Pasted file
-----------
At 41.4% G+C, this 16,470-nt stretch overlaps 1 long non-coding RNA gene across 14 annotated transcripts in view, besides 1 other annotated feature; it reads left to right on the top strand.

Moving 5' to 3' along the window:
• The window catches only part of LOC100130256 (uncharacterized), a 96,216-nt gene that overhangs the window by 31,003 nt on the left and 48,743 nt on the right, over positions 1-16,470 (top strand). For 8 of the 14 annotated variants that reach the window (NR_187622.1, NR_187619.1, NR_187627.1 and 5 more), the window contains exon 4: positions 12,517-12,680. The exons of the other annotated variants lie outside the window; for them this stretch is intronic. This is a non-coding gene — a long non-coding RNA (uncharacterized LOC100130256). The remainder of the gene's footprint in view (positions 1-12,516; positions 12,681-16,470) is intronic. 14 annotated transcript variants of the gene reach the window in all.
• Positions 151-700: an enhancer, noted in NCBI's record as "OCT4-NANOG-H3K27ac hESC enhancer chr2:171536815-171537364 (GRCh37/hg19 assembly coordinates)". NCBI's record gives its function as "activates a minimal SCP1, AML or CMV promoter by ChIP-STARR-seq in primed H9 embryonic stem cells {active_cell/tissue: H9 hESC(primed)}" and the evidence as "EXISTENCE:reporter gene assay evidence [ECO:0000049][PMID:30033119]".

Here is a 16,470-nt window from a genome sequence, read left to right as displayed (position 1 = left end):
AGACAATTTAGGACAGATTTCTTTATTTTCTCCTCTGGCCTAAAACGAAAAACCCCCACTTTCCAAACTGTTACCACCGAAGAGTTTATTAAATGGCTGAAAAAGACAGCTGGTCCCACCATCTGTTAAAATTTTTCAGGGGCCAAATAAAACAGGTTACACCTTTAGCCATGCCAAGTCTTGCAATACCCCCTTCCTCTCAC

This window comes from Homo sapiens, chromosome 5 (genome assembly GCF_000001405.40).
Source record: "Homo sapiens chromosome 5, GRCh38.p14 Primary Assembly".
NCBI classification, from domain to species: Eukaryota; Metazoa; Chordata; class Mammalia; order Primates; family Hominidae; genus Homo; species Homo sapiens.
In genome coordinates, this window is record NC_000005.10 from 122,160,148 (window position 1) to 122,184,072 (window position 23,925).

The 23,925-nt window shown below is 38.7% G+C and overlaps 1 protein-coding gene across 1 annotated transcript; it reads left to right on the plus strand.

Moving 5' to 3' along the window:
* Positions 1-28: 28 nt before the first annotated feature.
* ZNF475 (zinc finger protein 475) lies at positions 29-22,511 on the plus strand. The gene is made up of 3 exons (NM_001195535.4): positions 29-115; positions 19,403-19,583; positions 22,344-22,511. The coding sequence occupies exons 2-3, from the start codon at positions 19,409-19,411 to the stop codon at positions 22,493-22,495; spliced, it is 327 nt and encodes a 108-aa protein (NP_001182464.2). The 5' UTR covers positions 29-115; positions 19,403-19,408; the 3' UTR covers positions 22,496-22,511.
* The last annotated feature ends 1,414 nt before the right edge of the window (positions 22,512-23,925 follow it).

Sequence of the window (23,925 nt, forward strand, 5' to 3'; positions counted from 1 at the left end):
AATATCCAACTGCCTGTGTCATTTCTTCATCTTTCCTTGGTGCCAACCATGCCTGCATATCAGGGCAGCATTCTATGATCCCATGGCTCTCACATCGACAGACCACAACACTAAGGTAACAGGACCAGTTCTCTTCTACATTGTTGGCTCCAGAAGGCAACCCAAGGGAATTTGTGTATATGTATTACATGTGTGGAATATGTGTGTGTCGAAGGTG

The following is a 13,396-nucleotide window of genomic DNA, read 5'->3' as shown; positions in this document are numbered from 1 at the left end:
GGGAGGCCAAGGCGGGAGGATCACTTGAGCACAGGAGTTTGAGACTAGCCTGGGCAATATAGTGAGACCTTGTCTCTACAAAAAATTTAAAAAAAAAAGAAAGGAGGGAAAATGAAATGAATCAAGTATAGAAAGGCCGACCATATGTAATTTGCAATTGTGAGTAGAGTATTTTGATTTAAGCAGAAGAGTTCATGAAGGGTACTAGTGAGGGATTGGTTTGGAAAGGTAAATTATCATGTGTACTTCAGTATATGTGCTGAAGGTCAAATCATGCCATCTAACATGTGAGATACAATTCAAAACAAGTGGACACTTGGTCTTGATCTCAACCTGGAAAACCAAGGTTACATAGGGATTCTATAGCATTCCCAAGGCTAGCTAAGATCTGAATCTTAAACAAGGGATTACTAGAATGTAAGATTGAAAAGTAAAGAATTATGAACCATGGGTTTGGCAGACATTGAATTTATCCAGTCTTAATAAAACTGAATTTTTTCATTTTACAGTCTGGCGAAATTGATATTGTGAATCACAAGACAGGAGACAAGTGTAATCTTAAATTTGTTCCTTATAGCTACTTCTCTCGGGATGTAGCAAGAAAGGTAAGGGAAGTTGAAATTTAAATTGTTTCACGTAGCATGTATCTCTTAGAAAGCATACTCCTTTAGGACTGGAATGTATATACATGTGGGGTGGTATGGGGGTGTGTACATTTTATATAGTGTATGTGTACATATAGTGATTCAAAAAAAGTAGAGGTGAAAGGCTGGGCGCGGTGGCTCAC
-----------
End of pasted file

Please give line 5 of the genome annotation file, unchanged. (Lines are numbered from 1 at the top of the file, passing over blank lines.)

Here is a 16,470-nt window from a genome sequence, read left to right as displayed (position 1 = left end):